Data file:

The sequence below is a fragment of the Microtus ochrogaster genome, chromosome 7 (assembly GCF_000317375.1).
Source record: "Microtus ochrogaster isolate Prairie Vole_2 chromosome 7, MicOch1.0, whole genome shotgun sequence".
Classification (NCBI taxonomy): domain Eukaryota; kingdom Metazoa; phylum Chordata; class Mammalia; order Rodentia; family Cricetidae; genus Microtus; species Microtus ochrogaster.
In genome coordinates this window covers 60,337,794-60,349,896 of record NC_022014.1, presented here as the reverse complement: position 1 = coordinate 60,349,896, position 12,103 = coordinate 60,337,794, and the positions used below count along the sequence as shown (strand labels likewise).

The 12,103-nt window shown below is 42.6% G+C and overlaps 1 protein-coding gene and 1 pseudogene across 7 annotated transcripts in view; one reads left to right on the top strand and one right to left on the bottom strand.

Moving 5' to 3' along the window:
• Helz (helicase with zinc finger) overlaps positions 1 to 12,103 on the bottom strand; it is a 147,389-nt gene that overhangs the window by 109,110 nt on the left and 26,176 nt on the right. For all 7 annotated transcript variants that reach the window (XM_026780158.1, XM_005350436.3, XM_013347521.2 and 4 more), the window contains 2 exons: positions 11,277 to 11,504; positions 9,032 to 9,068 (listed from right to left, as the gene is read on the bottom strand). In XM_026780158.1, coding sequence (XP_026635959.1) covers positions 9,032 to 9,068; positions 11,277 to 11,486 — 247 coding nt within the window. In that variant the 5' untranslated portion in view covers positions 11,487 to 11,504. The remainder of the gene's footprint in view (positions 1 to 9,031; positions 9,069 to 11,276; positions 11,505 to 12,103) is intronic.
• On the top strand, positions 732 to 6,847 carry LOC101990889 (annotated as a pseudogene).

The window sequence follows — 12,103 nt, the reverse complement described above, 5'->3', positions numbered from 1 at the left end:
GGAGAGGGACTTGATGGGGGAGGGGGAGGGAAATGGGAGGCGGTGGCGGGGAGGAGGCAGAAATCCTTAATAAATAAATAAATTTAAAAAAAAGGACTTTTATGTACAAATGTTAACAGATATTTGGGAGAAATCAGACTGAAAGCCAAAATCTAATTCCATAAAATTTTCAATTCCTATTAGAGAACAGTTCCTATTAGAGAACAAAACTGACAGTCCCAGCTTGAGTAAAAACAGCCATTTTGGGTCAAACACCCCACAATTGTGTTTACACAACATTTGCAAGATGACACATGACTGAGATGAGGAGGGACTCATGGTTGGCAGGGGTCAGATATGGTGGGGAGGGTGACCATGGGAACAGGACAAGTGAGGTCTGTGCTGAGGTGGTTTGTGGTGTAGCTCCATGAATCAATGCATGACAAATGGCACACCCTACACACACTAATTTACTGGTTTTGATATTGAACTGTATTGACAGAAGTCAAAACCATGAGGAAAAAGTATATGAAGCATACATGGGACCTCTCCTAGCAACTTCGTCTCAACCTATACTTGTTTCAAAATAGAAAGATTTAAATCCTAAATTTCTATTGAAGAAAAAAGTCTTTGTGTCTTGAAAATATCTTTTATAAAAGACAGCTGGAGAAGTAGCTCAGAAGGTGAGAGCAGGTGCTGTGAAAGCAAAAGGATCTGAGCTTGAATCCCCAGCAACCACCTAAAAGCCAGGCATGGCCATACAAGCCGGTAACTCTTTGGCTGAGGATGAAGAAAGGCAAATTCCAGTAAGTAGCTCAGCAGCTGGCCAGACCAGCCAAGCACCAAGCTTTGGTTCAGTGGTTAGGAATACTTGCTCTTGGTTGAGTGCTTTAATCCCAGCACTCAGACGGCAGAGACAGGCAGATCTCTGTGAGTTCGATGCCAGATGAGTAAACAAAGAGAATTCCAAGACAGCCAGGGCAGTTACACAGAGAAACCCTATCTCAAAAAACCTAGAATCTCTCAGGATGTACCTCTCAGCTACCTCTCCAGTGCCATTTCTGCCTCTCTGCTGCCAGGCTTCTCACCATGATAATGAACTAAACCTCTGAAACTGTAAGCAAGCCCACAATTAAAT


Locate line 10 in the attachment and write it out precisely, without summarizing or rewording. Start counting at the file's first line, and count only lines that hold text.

GGAGAGGGACTTGATGGGGGAGGGGGAGGGAAATGGGAGGCGGTGGCGGGGAGGAGGCAGAAATCCTTAATAAATAAATAAATTTAAAAAAAAGGACTTTTATGTACAAATGTTAACAGATATTTGGGAGAAATCAGACTGAAAGCCAAAATCTAATTCCATAAAATTTTCAATTCCTATTAGAGAACAGTTCCTATTAGAGAACAAAACTGACAGTCCCAGCTTGAGTAAAAACAGCCATTTTGGGTCAAACACCCCACAATTGTGTTTACACAACATTTGCAAGATGACACATGACTGAGATGAGGAGGGACTCATGGTTGGCAGGGGTCAGATATGGTGGGGAGGGTGACCATGGGAACAGGACAAGTGAGGTCTGTGCTGAGGTGGTTTGTGGTGTAGCTCCATGAATCAATGCATGACAAATGGCACACCCTACACACACTAATTTACTGGTTTTGATATTGAACTGTATTGACAGAAGTCAAAACCATGAGGAAAAAGTATATGAAGCATACATGGGACCTCTCCTAGCAACTTCGTCTCAACCTATACTTGTTTCAAAATAGAAAGATTTAAATCCTAAATTTCTATTGAAGAAAAAAGTCTTTGTGTCTTGAAAATATCTTTTATAAAAGACAGCTGGAGAAGTAGCTCAGAAGGTGAGAGCAGGTGCTGTGAAAGCAAAAGGATCTGAGCTTGAATCCCCAGCAACCACCTAAAAGCCAGGCATGGCCATACAAGCCGGTAACTCTTTGGCTGAGGATGAAGAAAGGCAAATTCCAGTAAGTAGCTCAGCAGCTGGCCAGACCAGCCAAGCACCAAGCTTTGGTTCAGTGGTTAGGAATACTTGCTCTTGGTTGAGTGCTTTAATCCCAGCACTCAGACGGCAGAGACAGGCAGATCTCTGTGAGTTCGATGCCAGATGAGTAAACAAAGAGAATTCCAAGACAGCCAGGGCAGTTACACAGAGAAACCCTATCTCAAAAAACCTAGAATCTCTCAGGATGTACCTCTCAGCTACCTCTCCAGTGCCATTTCTGCCTCTCTGCTGCCAGGCTTCTCACCATGATAATGAACTAAACCTCTGAAACTGTAAGCAAGCCCACAATTAAAT